Redundancy Protections Come With A Hidden Cost
6 May 2002
Redundancy protections come with a hidden cost, warns Business NZ.
Commenting on the release today of the Ministerial Advisory Group's report on protection for workers when a firm is sold or work is contracted out, Business NZ Executive Director Anne Knowles said such protections were not all they seemed.
"It's an attractive concept, ensuring employees keep their jobs with all existing conditions or get a redundancy payout if there's been a sale or transfer of business," Ms Knowles said. "The union movement certainly gains kudos for attempting to negotiate such protections.
"But it's important to put this kind of policy in its context, and see where it might take us.
"It's a policy that's come out of the large, unionised workplaces in Europe, where there's high unemployment - people with jobs have a lot of security, but those without jobs don't have a chance. The trade-off has been security for existing job-holders at the expense of new jobs.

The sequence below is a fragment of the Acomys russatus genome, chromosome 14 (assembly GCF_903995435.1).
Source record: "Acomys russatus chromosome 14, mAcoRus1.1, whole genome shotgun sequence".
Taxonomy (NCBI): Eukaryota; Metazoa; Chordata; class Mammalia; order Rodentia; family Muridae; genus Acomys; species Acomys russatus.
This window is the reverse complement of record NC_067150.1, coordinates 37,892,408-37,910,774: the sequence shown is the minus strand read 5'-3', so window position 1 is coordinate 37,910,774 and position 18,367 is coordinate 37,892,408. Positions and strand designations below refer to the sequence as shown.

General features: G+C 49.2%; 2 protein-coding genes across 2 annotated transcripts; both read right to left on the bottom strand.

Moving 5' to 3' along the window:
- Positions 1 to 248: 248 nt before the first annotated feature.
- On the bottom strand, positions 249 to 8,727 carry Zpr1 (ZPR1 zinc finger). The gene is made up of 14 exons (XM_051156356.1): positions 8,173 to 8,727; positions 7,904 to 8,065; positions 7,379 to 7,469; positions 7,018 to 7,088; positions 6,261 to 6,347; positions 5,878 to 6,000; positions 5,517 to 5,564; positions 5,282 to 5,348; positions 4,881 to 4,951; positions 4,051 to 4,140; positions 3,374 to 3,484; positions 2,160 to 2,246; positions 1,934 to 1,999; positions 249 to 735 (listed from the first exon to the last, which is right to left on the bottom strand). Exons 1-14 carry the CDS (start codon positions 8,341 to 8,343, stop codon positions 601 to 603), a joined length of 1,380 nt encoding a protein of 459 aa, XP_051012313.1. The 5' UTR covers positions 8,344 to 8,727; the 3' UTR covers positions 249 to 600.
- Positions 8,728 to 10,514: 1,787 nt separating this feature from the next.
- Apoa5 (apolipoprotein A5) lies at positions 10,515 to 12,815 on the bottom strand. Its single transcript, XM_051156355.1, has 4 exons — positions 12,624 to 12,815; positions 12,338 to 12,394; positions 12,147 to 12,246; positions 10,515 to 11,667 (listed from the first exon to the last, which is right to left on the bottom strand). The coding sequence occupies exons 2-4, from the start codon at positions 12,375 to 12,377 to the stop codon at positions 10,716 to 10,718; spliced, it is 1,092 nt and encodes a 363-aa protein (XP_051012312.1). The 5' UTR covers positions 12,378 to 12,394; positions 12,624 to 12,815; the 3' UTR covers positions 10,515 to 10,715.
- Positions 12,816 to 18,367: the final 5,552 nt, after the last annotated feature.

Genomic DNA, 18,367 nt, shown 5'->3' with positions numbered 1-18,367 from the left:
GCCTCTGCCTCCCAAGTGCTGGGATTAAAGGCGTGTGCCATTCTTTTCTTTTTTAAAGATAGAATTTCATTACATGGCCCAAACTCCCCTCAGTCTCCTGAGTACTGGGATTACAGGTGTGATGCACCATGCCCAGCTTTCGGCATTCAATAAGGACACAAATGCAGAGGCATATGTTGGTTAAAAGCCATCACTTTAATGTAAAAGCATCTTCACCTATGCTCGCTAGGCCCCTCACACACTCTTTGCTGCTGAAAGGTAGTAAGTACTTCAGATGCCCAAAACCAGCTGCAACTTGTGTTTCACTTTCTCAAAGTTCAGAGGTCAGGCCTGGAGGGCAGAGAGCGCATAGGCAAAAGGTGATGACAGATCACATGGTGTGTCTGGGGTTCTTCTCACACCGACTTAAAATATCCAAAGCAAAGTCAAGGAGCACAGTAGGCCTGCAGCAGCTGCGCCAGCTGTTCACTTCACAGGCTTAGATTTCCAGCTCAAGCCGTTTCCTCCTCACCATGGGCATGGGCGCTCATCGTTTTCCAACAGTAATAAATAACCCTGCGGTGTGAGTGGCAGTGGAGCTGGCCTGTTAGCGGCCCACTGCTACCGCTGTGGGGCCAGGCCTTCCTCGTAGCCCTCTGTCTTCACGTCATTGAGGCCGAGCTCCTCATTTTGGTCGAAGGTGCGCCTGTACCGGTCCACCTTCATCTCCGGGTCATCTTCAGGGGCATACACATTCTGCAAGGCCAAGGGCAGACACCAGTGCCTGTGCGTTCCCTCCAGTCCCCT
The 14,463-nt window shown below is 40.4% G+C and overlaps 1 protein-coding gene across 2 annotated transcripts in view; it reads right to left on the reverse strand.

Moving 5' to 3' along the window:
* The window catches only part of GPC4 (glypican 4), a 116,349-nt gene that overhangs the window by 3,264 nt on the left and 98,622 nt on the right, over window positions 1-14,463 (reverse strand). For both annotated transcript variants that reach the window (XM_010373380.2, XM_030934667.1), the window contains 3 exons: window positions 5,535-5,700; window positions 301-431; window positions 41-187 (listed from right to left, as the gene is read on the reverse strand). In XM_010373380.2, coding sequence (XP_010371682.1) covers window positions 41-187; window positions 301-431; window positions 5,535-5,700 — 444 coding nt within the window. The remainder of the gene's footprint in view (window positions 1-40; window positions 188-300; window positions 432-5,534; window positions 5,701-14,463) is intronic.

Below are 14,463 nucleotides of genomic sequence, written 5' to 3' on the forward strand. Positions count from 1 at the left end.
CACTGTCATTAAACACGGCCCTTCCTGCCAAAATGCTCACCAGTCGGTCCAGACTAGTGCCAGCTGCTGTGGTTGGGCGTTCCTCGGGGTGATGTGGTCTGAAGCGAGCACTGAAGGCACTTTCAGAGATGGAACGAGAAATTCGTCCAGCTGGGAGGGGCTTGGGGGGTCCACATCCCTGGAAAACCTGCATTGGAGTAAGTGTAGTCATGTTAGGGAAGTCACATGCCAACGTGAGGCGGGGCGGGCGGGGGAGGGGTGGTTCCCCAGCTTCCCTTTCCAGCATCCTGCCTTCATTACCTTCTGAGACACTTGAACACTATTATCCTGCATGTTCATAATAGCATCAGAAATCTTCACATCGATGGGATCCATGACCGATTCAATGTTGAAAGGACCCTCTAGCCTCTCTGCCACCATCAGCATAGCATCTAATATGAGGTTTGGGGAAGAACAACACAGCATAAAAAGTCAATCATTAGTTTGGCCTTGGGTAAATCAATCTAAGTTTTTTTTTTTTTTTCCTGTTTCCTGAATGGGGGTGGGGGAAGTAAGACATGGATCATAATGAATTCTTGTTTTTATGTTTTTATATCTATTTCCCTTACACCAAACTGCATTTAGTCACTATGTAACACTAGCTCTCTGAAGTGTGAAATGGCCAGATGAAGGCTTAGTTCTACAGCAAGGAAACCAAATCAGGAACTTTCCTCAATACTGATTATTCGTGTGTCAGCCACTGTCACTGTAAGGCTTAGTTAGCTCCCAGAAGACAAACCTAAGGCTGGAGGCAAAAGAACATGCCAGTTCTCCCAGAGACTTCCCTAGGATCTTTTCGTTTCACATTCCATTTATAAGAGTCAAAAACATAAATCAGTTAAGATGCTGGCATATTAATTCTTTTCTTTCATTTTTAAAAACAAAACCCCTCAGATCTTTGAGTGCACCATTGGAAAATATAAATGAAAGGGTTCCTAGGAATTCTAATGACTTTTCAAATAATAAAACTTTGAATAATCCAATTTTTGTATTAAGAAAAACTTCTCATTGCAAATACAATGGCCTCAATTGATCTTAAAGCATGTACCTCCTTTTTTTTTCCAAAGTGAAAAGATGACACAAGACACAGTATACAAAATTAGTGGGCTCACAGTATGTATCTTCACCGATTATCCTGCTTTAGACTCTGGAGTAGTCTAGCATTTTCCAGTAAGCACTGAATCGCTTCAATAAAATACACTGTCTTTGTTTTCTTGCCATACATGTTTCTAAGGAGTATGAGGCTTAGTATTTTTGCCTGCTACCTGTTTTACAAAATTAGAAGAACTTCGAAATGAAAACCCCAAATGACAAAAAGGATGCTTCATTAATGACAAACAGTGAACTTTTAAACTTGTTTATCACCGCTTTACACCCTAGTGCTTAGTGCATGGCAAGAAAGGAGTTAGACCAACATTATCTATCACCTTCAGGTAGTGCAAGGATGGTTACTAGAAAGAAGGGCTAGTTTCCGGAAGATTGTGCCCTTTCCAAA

"It's an expensive trade-off, since the price of those protections significantly increases the cost of being in business, and in many cases leads to company closure and more unemployment, so nobody wins.
"Is that what we want for NZ - ring-fenced protections for a small number of workers, while unemployment rises and the economy stagnates? We are a nation of very small enterprises, and the survival of those enterprises could be put at risk by an inappropriate regime imposing costs above and beyond those agreed to by the parties to an employment agreement."
Ms Knowles said a balance was needed between the interests of job-holders and those without jobs, within an economy that encourages new job creation.